Breaking Through and Avoiding Plateaus
I have been weight training one way or another for about ten years now. In that time I have progressed quite a bit, from a physique that made my parents worry when I told them I wanted to play football, to a physique that has managed to find success in the natural bodybuilding world. It took a long time and massive effort to orchestrate this transformation, and sure enough, it has been a journey with its moments of frustrations.
It’s quite the shock when a novice lifter runs into his first plateau, and simply attending the gym ceases to yield the desired results. Sadly, the honeymoon stage is over. As time continues, these plateaus become even more challenging, and we run into them more frequently. You find yourself having to add more variety to your current protocol in order to keep progressing. As a natural athlete it’s a matter of adjusting variables in your nutrition and training. In this article we will focus on training methods that can be applied to both a novice trying to take it to the next level, or an advanced bodybuilder near their genetic limit wanting to get the ball rolling again.
It is very easy to fall in love with any method, and deem it the “only way I grow.” A common trend among bodybuilders is to fall in love with the method originally used to break through their first major plateau, simply because this is the protocol that yielded the most impressive results. Despite its necessity, it is hard to leave the comfort zone that a time proven method provides; the following are a few ideas that can help revitalize a routine gone stale.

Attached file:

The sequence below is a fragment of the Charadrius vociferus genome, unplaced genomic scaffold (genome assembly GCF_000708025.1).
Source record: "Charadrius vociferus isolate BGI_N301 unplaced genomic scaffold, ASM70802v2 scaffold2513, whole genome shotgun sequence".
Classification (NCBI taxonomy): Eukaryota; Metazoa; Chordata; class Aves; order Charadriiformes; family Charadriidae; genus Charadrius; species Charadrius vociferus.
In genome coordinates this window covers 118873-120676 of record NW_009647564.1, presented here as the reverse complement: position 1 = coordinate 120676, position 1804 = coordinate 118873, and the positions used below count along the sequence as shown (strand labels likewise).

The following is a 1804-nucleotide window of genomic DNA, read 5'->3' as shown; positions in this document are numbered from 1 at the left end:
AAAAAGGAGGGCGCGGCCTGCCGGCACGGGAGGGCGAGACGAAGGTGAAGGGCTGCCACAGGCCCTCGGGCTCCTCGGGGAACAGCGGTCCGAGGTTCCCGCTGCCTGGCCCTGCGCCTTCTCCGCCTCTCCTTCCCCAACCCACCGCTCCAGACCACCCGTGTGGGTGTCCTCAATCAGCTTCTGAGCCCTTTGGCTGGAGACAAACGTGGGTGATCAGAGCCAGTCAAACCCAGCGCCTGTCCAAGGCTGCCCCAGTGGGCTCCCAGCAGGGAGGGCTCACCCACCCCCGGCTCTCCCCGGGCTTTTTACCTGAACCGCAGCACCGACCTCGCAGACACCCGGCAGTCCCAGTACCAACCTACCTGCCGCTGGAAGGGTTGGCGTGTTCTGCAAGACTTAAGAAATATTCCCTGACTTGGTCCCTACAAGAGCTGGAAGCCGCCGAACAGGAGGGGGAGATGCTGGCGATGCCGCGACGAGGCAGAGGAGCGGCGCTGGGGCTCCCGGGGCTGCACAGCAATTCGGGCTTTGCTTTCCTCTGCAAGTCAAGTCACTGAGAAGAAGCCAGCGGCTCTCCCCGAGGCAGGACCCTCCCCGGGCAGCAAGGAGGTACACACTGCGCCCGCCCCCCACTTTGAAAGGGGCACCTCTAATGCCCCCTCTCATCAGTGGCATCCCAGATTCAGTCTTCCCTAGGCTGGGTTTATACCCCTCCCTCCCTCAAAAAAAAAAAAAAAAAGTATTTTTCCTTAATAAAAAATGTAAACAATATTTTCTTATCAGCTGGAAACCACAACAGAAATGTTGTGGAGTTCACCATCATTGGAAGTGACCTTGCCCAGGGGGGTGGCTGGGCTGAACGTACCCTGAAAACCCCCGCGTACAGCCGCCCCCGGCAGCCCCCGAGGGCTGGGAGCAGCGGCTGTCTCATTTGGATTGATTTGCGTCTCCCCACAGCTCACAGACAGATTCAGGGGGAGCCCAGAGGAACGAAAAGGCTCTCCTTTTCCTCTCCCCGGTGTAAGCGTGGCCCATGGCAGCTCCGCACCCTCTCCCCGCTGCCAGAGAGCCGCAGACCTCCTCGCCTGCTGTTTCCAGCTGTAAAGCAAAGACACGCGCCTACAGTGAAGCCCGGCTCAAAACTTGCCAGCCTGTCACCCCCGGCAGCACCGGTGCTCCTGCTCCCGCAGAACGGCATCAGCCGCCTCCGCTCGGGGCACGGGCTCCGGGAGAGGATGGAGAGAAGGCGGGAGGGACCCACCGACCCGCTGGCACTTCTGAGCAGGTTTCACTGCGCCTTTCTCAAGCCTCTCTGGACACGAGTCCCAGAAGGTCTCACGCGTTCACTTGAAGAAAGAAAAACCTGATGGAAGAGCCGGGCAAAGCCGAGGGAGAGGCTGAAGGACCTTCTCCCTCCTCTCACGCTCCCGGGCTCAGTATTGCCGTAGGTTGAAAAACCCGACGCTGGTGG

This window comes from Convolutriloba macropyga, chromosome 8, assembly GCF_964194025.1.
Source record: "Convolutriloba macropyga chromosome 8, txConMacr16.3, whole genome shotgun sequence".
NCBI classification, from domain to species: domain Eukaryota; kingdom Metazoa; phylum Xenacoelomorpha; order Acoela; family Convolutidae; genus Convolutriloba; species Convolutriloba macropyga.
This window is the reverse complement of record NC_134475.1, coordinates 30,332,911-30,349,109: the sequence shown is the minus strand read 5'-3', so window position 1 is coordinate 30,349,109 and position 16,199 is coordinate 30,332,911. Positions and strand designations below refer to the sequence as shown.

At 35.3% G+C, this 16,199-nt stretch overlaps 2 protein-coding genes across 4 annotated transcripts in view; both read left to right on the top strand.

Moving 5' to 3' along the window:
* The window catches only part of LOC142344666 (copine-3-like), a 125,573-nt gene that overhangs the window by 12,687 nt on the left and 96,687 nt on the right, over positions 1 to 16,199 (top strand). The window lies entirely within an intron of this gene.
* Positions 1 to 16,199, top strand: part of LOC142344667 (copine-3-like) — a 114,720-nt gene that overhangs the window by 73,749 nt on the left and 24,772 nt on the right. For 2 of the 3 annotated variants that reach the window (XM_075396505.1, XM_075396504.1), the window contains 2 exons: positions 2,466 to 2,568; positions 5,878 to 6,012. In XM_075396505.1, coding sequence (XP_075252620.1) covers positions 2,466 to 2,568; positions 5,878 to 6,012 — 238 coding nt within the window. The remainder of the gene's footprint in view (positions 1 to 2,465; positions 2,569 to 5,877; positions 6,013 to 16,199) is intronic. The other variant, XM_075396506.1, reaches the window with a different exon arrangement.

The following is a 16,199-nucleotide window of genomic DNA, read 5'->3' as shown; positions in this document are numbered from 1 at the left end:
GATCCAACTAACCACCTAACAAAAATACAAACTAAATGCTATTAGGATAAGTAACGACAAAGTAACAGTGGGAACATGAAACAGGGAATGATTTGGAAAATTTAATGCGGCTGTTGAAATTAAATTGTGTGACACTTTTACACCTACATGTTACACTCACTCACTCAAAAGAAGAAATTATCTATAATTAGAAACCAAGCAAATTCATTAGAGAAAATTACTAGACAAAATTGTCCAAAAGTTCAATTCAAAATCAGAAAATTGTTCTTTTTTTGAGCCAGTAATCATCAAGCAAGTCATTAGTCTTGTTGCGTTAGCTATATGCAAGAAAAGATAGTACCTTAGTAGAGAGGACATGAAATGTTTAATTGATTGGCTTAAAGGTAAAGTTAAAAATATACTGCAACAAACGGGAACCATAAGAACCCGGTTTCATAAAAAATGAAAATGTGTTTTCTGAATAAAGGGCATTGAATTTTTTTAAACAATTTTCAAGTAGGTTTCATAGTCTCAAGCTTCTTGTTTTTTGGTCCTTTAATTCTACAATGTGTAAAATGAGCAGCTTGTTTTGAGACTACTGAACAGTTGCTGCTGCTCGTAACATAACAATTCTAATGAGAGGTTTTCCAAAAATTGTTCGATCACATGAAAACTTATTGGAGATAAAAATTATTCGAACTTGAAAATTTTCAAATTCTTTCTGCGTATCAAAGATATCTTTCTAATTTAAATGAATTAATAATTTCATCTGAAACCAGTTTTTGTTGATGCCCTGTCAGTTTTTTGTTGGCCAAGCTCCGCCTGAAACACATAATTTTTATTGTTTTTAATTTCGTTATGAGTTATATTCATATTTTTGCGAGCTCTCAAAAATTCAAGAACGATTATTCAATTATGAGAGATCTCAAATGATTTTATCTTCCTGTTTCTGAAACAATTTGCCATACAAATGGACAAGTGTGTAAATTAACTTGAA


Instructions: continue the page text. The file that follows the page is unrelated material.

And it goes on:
Often “cheating”, by using slight deviations from the prescribed movement, can aid in creating more overall overload. Curls or lateral raises with some swing, or a bench press that is not brought down all the way to your chest are examples of this. These techniques are best left to advanced lifters, and those who generally have a solid understanding of biomechanics. When you “cheat” you must understand which exercises allow for a safe deviation from the prescribed kinesiological pattern. It is highly recommended that a beginner first learn how to perform their sets in a strict manner in order to promote the correct neuromuscular patterns. Slight variations in form can be added to movements once the correct biomechanics are learned.
Prioritizing Muscle Groups
Almost immediately upon commencing training, we realize that some muscle groups seem to respond better than others. While some muscle groups tend to progress quite easily, others are left behind despite your best efforts. Adjusting your training so that these muscles get hit when you are at your freshest is a great idea. This can be achieved by training lagging body parts in the first workout of the week, or by prioritizing certain exercises earlier in individual workouts. For example, a bodybuilder who lacks in the hamstring and glutes department would start his lower body days with deadlifts, and leave quad dominant work for the end. Also upping the workload on lagging muscle groups and in turn lowering the workload on body parts that grow more rapidly is a great idea. Reducing your workload can be scary, but remember, maintaining is easier than building. You can roughly cut the workload in half for your dominant muscle groups without seeing any atrophy. Considering you grow well in these areas, you may still see some continued improvement.